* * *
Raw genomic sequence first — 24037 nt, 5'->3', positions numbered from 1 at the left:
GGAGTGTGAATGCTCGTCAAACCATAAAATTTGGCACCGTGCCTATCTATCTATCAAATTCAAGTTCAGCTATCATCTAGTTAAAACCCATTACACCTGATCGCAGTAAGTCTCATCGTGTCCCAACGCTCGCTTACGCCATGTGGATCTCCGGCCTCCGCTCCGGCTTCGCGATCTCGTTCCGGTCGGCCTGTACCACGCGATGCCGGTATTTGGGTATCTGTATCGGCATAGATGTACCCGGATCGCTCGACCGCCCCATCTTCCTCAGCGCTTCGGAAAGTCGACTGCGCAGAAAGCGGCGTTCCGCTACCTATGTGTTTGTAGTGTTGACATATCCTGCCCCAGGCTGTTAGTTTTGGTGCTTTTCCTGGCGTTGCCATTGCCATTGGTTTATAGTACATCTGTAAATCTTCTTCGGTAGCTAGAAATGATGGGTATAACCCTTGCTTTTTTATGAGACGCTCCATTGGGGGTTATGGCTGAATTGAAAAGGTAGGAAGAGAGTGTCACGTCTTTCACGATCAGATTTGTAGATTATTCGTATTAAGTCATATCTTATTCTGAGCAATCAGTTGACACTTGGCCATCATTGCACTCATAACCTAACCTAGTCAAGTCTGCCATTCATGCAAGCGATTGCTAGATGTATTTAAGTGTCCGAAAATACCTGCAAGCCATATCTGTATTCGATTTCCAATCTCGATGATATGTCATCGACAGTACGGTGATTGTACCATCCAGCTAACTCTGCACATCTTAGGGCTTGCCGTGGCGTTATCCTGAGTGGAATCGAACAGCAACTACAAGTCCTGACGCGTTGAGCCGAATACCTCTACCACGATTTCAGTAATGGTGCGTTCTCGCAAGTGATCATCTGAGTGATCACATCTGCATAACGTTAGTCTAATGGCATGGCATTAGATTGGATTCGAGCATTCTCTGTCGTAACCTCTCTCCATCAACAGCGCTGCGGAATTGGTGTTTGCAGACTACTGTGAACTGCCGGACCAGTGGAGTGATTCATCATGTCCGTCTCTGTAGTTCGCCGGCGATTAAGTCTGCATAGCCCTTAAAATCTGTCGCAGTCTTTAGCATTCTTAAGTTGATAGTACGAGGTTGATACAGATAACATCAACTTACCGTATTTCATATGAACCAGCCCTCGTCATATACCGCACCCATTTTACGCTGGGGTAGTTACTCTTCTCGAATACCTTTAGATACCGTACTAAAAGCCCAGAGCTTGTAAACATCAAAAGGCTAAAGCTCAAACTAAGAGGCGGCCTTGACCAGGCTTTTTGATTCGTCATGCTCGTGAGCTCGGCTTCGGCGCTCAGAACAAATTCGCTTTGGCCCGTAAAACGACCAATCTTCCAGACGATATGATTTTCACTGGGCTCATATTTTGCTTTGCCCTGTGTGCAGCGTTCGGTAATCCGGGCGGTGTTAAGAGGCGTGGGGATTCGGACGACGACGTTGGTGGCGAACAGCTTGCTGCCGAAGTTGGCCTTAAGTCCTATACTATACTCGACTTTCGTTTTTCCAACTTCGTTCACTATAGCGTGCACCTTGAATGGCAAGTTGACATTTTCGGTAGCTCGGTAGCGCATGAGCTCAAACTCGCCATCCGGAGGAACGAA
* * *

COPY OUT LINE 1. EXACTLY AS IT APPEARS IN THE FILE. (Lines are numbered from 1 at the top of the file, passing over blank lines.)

Raw genomic sequence first — 24037 nt, 5'->3', positions numbered from 1 at the left: